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Sunday, August 05, 2001

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From one scandal to another

HERE IS a story: a man goes to the police station to complain that in the dark of night a gang of robbers came to his house, entered forcibly, assaulted him and his wife, and decamped with cash and jewellery. The police officer dutifully notes his complaint and hands him a copy of the FIR. And then he orders his men to probe all the robberies in the area for the last 10 years.

The Union Finance Minister, Mr. Yashwant Sinha, did exactly this. When allegations started surfacing of ``private placements'' made by the Unit Trust of India, when whispers were heard that crores of rupees at the disposal of the UTI had been used to buy shares in worthless companies, when documentary proof became available that some of these companies no doubt had political patronage (as was the case of Cyberspace Infosys whose promoters shared a dais with the Prime Minister, Mr. Atal Behari Vajpayee, and the Uttar Pradesh Chief Minister, Mr. Rajnath Singh), Mr. Sinha was quick to act. He ordered a probe into the investment pattern of UTI over the last ten years. After all, there was no point in focussing on a specific robbery, he wanted to cleanse the system, which could only be done by ordering a probe which would take at least a few years to complete, given the large area it had to cover.

And if the ordinary citizen was to copy Mr. Sinha's tactics, the Finance Minister would not be able to collect even a single paisa as income tax. For, can Mr. Sinha ever guarantee that he will be able to net all tax evaders? And why should others pay unless he cleans up the system?

Every time a scandal was sniffed, the Vajpayee Government resorted to the same trick - it buried the present mess under the debris of past scandals. When newspapers carried reports of the Ministry of Defence paying exhorbitant prices for spares, Mr. George Fernandes, then Defence Minister, promptly ordered an inquiry into ``all defence deals'' of the last 10 years. When Kargil happened, the Government said the pattern of patrolling and monitoring was the same as over the past years. When the Kashmir situation turned from bad to worse, the country was told it was a 54-year-old problem.

As for the economy, the population explosion, the power situation, dehumanising poverty, or anything else, everyone knows that these have been given to us since time immemorial. And if there are some new problems, how can we blame the Finance Minister or even the Prime Minister when the wicked WTO agreement was signed by the bad, bad Congress?

When the present Union Home Minister, Mr. L. K. Advani, was Leader of the Opposition, he never tired of speaking about the Dinesh Goswami report recommendations on electoral reforms, and the Sarkaria Commission was the Bible quoted on Centre-State relations. But when a Fathima Beevi had to be chastised for being politically incorrect, no one cared to remember what the Sarkaria Commission had to say about Governors and how they ought to be treated.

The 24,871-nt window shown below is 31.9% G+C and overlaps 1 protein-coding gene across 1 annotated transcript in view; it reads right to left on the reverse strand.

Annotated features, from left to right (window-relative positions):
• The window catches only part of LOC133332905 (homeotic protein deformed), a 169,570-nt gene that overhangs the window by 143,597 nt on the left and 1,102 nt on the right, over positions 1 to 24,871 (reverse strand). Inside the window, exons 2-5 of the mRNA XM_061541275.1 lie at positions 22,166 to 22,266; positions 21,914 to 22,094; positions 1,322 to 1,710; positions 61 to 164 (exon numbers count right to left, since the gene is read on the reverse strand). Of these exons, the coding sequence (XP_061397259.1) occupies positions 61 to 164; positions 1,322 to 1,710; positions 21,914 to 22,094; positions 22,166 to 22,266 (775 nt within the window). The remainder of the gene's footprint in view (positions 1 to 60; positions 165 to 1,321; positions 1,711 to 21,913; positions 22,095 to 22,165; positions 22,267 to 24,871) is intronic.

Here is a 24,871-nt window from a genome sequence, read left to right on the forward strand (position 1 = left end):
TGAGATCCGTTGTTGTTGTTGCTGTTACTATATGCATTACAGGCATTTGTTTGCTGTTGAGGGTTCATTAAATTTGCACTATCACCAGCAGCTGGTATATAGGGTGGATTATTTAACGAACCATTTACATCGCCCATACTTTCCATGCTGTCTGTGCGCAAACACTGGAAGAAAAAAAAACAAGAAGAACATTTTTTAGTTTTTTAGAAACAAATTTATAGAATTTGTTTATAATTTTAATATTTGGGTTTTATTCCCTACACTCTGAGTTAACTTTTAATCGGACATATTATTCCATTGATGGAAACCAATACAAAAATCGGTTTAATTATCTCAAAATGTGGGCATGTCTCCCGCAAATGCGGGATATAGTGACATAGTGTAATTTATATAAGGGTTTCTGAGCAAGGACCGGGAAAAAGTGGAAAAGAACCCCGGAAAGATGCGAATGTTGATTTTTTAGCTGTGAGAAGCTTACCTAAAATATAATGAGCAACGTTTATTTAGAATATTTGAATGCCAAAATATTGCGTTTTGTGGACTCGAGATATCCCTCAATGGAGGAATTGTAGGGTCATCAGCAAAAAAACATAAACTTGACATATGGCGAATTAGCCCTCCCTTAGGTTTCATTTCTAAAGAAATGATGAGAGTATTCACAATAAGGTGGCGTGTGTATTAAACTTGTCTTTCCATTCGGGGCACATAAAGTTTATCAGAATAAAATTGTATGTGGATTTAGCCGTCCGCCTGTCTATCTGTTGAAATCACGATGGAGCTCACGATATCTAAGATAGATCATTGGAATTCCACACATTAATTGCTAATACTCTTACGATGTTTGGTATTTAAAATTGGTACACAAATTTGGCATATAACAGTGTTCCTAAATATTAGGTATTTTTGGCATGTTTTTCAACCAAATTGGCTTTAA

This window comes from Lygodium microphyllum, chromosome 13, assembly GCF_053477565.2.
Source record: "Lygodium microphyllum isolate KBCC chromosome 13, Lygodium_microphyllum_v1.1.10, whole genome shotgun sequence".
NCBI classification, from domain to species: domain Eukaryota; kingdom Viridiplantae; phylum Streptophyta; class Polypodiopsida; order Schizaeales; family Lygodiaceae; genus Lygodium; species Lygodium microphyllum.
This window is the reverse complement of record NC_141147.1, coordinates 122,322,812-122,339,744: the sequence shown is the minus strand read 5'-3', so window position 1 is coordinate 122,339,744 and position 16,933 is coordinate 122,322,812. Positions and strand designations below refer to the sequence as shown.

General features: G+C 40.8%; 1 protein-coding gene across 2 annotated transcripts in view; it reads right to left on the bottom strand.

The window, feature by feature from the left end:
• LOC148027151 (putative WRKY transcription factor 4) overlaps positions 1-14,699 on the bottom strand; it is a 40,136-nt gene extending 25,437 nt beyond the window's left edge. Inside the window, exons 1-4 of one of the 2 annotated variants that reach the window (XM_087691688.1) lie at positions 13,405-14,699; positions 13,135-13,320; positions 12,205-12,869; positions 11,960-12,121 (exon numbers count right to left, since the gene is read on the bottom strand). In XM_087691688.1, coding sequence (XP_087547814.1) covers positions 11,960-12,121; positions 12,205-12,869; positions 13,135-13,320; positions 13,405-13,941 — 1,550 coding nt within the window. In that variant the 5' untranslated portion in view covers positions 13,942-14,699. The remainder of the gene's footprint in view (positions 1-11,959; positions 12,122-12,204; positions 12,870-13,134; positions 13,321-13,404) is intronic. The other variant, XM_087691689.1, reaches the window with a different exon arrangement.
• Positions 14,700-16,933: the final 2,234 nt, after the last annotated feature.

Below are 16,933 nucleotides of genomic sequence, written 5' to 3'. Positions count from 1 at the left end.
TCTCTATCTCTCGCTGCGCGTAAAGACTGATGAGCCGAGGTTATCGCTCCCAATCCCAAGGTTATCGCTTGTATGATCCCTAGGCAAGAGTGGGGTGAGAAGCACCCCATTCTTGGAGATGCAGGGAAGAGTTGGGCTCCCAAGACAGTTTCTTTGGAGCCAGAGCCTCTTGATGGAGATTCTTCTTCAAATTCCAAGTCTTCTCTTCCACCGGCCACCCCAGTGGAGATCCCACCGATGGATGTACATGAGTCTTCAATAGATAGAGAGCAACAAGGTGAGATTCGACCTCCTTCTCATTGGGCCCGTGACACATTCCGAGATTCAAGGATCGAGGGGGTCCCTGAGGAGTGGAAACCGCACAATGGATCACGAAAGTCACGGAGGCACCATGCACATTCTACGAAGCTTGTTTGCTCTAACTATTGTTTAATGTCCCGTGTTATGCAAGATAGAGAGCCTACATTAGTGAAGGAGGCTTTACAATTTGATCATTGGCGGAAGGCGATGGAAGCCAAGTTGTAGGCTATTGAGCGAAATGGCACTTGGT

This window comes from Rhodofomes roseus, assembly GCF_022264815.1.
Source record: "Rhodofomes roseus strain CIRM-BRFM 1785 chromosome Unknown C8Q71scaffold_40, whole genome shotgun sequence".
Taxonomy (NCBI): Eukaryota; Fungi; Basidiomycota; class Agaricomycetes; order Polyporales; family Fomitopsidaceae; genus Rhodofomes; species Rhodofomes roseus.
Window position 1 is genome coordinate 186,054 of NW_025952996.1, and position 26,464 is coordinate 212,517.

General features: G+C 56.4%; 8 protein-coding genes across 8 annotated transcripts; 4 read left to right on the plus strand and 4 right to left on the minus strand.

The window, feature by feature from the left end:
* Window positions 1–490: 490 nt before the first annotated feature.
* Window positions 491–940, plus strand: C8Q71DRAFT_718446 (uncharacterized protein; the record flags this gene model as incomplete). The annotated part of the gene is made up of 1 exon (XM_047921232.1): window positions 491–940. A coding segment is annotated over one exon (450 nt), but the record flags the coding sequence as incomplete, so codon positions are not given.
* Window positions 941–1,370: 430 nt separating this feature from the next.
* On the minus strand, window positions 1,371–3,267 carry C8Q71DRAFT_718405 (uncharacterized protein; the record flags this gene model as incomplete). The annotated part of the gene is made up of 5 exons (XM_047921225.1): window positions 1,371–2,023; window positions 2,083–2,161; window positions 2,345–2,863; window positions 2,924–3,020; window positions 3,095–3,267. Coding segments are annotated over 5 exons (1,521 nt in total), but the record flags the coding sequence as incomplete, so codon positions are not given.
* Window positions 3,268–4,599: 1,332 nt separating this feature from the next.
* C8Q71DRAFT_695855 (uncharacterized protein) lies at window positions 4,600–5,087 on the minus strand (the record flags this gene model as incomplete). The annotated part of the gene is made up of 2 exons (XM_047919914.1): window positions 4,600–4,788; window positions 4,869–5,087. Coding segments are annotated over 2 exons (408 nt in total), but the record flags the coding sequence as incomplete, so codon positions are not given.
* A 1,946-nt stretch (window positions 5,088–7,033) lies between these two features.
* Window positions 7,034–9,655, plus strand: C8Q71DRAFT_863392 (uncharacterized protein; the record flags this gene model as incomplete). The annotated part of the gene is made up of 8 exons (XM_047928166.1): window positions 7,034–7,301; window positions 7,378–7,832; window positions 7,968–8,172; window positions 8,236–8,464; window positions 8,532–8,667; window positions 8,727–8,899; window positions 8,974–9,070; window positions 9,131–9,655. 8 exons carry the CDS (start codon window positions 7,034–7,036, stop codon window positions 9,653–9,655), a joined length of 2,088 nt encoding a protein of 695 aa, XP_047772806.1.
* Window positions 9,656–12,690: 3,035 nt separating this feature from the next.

The truth is that the NDA Government of 1999, and the one before, also led by Mr. Vajpayee, has been busy fire-fighting to contain the damage caused by in-house arsonists and outside friends, supporters and guides turned bitter critics. Mr. Jaswant Singh, Mr. Pramod Mahajan and Mr. George Fernandes were sent to pacify a Jayalalithaa or a Mamata Banerji (when they were supporters). Earlier this week, Mr. Fernandes airdashed to Mumbai to pay obeisance to the Shiv Sena chief, Mr. Balasaheb Thackeray, a task performed by the Prime Minister himself sometime last year.

Mr. Vajpayee invited RSS leaders home for dinner in a bid to soften them up and tone down their criticism of his economic policy which was described as ``anti-national'' by the Sarsanghachalak himself. The Centre bought lower grade and discoloured rice at A-grade prices from Andhra Pradesh and Punjab to appease coalition partners and supporters. And any number of times the Governments in Bihar and West Bengal were threatened with dissolution of the Assemblies to please the Samata Party or the Trinamool Congress.

Fights over Cabinet berths have taken place almost in full public view. The country has seen Kandahar, lamented the dead in Kargil, laughed at the Agra summit fiasco. And more recently, even the video footage of a Bangaru Laxman accepting money or a Jaya Jaitely saying ``saheb'' will ``ensure justice is done'' to fraudulent arms dealers did not help the Government see that the immorality of the NDA empire is now as glaring as the nudity of the emperor in the proverbial tale.

- N.V.

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